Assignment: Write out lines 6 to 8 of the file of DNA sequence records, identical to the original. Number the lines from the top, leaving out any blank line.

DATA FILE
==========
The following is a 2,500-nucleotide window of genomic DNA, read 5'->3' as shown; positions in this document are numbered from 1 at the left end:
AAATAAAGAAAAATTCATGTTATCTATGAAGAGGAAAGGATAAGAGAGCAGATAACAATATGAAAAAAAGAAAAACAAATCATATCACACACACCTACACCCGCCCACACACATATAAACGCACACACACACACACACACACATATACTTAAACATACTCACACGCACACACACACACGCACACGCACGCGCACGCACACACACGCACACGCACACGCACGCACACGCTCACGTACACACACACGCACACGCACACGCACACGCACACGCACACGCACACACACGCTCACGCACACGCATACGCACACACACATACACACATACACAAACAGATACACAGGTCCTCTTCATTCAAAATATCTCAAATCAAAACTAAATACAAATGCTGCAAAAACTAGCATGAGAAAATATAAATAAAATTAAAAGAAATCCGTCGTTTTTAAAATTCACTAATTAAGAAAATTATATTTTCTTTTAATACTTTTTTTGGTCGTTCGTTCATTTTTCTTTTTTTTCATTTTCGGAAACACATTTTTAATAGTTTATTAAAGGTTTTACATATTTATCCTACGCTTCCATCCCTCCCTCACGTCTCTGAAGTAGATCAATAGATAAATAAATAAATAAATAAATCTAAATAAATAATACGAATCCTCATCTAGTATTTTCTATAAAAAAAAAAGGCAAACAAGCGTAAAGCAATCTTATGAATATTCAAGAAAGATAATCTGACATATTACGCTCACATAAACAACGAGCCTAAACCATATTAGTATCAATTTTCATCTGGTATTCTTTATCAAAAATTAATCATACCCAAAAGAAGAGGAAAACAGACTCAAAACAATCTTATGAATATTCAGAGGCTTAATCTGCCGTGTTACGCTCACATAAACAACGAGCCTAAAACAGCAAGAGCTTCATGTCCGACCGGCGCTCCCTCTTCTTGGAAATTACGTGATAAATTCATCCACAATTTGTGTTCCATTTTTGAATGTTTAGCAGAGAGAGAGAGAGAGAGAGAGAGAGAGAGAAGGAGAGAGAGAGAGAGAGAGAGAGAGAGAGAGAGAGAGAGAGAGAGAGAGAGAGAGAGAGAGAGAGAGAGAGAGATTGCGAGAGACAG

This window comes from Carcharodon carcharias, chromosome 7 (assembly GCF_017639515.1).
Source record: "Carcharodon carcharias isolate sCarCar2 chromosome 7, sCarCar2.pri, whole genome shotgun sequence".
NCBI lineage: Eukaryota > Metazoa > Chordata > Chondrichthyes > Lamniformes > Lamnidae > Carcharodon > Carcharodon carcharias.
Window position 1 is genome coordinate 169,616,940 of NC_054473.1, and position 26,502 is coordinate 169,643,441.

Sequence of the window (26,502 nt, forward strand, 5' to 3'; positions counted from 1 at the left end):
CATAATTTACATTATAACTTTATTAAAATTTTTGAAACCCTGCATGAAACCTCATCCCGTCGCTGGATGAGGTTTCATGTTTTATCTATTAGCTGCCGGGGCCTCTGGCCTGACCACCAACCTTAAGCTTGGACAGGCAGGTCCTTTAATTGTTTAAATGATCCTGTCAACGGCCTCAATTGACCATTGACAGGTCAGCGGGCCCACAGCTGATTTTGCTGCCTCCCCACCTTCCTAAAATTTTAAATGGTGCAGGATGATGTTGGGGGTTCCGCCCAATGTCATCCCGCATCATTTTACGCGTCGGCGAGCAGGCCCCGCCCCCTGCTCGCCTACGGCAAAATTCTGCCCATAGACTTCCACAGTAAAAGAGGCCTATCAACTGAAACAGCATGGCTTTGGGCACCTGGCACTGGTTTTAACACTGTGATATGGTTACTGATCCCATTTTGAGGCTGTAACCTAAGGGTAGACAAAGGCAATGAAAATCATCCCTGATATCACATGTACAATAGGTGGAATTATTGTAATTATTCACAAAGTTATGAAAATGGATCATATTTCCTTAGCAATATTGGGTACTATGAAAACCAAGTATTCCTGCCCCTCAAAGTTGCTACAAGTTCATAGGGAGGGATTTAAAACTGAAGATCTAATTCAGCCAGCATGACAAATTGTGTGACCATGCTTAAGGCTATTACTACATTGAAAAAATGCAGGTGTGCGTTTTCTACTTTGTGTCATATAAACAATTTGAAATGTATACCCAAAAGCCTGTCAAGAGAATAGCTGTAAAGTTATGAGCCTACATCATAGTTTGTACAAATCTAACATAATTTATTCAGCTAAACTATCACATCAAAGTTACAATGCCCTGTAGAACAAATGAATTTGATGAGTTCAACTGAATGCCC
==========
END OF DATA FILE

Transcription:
Window position 1 is genome coordinate 169,616,940 of NC_054473.1, and position 26,502 is coordinate 169,643,441.

Sequence of the window (26,502 nt, forward strand, 5' to 3'; positions counted from 1 at the left end):
CATAATTTACATTATAACTTTATTAAAATTTTTGAAACCCTGCATGAAACCTCATCCCGTCGCTGGATGAGGTTTCATGTTTTATCTATTAGCTGCCGGGGCCTCTGGCCTGACCACCAACCTTAAGCTTGGACAGGCAGGTCCTTTAATTGTTTAAATGATCCTGTCAACGGCCTCAATTGACCATTGACAGGTCAGCGGGCCCACAGCTGATTTTGCTGCCTCCCCACCTTCCTAAAATTTTAAATGGTGCAGGATGATGTTGGGGGTTCCGCCCAATGTCATCCCGCATCATTTTACGCGTCGGCGAGCAGGCCCCGCCCCCTGCTCGCCTACGGCAAAATTCTGCCCATAGACTTCCACAGTAAAAGAGGCCTATCAACTGAAACAGCATGGCTTTGGGCACCTGGCACTGGTTTTAACACTGTGATATGGTTACTGATCCCATTTTGAGGCTGTAACCTAAGGGTAGACAAAGGCAATGAAAATCATCCCTGATATCACATGTACAATAGGTGGAATTATTGTAATTATTCACAAAGTTATGAAAATGGATCATATTTCCTTAGCAATATTGGGTACTATGAAAACCAAGTATTCCTGCCCCTCAAAGTTGCTACAAGTTCATAGGGAGGGATTTAAAACTGAAGATCTAATTCAGCCAGCATGACAAATTGTGTGACCATGCTTAAGGCTATTACTACATTGAAAAAATGCAGGTGTGCGTTTTCTACTTTGTGTCATATAAACAATTTGAAATGTATACCCAAAAGCCTGTCAAGAGAATAGCTGTAAAGTTATGAGCCTACATCATAGTTTGTACAAATCTAACATAATTTATTCAGCTAAACTATCACATCAAAGTTACAATGCCCTGTAGAACAAATGAATTTGATGAGTTCAACTGAATGCCC